This article appeared in the April 15, 2020 edition of the Monitor Daily.

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Our best defense against coronavirus? Each other.

Ross D. Franklin/AP
Volunteers from Phoenix College hand out food boxes donated by St. Mary's Food Bank in a drive-thru set up at the college for the general public April 8, 2020, in Phoenix.

Here is a fact about the coronavirus pandemic: It follows a pattern of pandemics becoming rarer and causing fewer deaths. 

Since the emergence of COVID-19 in China, much has been written about how it has traced the lines of commerce, using globalization to spread. But it is equally true that our global interconnection is also perhaps the most potent weapon we have against viruses.

“This is because the best defense humans have against pathogens is not isolation – it is information,” writes author Yuval Noah Harari in Time.

Centuries ago, the bubonic plague and smallpox killed a quarter of the populations of Europe and Central America, respectively. Even in 1918, the flu killed as many as 50 million people. Since then, however, outbreaks have been defeated by cooperation and global solidarity. Our Ned Temko writes about the stresses on those connections in today’s issue.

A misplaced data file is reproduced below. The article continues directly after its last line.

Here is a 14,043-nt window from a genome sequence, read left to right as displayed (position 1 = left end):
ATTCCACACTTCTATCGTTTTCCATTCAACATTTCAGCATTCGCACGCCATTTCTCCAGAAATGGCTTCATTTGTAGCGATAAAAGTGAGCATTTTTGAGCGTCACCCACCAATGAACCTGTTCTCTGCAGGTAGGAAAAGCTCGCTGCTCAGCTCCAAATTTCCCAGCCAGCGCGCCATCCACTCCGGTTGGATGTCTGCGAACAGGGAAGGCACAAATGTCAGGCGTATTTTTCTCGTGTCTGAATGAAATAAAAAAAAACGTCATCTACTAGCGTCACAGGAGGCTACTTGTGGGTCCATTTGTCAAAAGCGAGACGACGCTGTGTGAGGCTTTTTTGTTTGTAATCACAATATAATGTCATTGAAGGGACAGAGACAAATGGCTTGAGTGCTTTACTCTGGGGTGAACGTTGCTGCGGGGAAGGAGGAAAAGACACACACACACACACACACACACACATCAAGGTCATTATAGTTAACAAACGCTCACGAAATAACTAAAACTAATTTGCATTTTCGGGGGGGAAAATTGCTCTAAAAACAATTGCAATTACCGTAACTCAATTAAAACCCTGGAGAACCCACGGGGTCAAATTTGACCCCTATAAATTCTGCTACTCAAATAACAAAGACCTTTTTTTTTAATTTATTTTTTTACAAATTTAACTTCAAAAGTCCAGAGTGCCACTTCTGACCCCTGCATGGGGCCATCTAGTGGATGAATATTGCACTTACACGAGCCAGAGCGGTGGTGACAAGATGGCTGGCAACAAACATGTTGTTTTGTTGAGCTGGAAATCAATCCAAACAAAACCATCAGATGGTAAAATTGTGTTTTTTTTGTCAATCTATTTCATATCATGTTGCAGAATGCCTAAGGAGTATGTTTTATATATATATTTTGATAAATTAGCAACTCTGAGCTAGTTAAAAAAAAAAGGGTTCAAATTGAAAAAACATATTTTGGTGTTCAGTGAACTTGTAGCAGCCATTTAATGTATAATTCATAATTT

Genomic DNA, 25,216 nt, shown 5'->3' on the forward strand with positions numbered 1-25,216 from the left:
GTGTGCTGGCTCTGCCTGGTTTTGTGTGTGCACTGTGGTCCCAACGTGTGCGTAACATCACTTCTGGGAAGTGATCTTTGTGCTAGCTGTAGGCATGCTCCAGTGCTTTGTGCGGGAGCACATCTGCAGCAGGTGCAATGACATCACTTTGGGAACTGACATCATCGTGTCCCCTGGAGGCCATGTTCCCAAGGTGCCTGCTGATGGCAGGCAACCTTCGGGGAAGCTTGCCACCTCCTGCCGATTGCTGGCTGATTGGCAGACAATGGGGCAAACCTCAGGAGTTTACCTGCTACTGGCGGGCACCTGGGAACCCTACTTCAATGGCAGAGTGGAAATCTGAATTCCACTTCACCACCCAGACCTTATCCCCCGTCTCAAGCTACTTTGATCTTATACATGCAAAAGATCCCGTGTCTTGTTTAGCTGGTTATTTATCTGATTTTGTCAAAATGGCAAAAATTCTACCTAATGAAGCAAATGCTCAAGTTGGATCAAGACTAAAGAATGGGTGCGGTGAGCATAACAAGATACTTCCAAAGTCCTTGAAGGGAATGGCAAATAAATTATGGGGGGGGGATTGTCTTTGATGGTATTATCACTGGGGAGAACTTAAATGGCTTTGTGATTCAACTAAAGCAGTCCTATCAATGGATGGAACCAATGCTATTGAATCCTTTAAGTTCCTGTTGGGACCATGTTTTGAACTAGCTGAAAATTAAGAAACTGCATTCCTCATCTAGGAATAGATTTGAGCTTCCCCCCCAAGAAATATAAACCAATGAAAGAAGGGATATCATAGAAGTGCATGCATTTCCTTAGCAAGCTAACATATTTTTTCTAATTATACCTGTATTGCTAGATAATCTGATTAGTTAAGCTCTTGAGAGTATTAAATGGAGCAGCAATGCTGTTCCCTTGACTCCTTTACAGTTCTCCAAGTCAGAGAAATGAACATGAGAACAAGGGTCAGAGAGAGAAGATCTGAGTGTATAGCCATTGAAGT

In that way, the coronavirus is bringing something deeper to the surface. “Today humanity faces an acute crisis not only due to the coronavirus, but also due to the lack of trust between humans,” writes Mr. Harari.  

Ironically, the best defense we have against the coronavirus is one another and the knowledge we share. 

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This article appeared in the April 15, 2020 edition of the Monitor Daily.

Read 04/15 edition
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